Last week, in our Design and Intention class, we were asked to "design a poster addressed to fellow designers, urging them to practice ethically." This was the second time we've undertaken a poster trying to encourage someone to stop a particular mode of behavior.
You want to steer clear of any language which sounds like moralistic preaching or proselytizing. People shut down when a message is too critical or accusatory. I was quite pleased with my previous solution for this problem and received a good deal of positive feedback for it. But the audience was more focused this time around.
Rather than trying to tackle a massive, weighty issue that designers are, in part, responsible for (sustainability, the commercialization of culture, poor business practice), I opted for a more personal approach. When I first began the program, I knew that I would likely get a summer internship between the first and second year. I was, however, appalled to find that there was a pretty good chance, in keeping with tradition, I wouldn't be getting paid for my work. Bullshit, right?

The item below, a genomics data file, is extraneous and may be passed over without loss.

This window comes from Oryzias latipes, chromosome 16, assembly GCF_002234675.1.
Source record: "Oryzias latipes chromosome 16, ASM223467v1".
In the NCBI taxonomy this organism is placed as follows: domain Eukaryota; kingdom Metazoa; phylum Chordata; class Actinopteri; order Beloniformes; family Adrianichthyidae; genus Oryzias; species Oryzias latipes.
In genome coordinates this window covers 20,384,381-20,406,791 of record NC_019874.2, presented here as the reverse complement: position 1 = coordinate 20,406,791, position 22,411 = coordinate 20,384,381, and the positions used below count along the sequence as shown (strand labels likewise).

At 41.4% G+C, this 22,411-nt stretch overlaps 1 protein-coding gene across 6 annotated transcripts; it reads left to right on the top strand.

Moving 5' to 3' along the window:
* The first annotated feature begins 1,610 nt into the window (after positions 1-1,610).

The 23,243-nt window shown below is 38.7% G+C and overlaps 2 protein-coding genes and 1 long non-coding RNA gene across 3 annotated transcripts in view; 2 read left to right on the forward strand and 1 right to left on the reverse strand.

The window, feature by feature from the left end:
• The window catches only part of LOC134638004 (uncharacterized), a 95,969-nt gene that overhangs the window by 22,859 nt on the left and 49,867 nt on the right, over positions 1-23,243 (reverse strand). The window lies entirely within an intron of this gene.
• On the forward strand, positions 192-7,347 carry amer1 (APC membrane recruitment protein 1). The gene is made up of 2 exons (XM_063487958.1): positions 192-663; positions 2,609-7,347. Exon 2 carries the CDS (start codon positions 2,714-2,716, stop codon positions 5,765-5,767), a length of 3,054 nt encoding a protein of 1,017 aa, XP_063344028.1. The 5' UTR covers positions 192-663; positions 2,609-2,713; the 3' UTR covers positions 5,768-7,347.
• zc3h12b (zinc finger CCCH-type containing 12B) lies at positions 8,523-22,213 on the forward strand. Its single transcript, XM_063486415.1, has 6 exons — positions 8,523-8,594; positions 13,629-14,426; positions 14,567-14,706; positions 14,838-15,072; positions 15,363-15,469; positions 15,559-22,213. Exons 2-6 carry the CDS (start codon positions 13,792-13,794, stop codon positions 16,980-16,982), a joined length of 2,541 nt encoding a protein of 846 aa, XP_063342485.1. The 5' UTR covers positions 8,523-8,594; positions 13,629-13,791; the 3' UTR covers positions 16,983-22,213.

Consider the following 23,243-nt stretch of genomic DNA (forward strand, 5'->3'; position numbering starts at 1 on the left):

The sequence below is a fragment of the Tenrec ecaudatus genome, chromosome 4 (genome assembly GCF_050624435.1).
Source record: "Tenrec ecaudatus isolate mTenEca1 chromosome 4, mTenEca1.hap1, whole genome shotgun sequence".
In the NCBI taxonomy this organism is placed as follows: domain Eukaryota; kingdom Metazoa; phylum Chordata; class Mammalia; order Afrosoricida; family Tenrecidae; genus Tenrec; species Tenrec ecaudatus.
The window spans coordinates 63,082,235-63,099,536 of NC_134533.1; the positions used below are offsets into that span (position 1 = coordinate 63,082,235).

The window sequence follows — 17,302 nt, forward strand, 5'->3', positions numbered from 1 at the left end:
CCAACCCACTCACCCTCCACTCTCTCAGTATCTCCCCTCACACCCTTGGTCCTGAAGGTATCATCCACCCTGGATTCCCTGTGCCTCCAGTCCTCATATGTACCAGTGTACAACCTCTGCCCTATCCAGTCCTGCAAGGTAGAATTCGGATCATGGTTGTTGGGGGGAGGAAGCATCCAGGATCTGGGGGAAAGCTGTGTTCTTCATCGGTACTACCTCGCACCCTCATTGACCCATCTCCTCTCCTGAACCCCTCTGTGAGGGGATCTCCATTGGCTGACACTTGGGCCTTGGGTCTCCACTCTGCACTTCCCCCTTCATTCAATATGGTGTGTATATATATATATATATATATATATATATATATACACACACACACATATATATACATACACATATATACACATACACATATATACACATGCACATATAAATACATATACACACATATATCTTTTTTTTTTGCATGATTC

After rejecting a few photographic set ups I had for my concept, I settled on the image of a disheveled, Dickensian graphic design intern, begging for change, armed only with his MacPro. Steve and Areej hit the streets with me, acting as photographers, art directors and bodyguards, ensuring the computer wouldn't get nabbed by passersby. Another of our classmates, Nick, wandered by during his cigarette break and leant the coffee cup for additional prop goodness. Steve took just short of 100 pictures, some of which I've included below. Click on the final poster for a larger res copy.
(By the by, kerning is the space between each character and word. Much emphasis in the design world is placed on hand-kerning text to ensure beauty and correct layout. Milton thought that "Will Kern For Food" should be the head and "Pay Your Interns" the subhead. I'm on the fence about it.)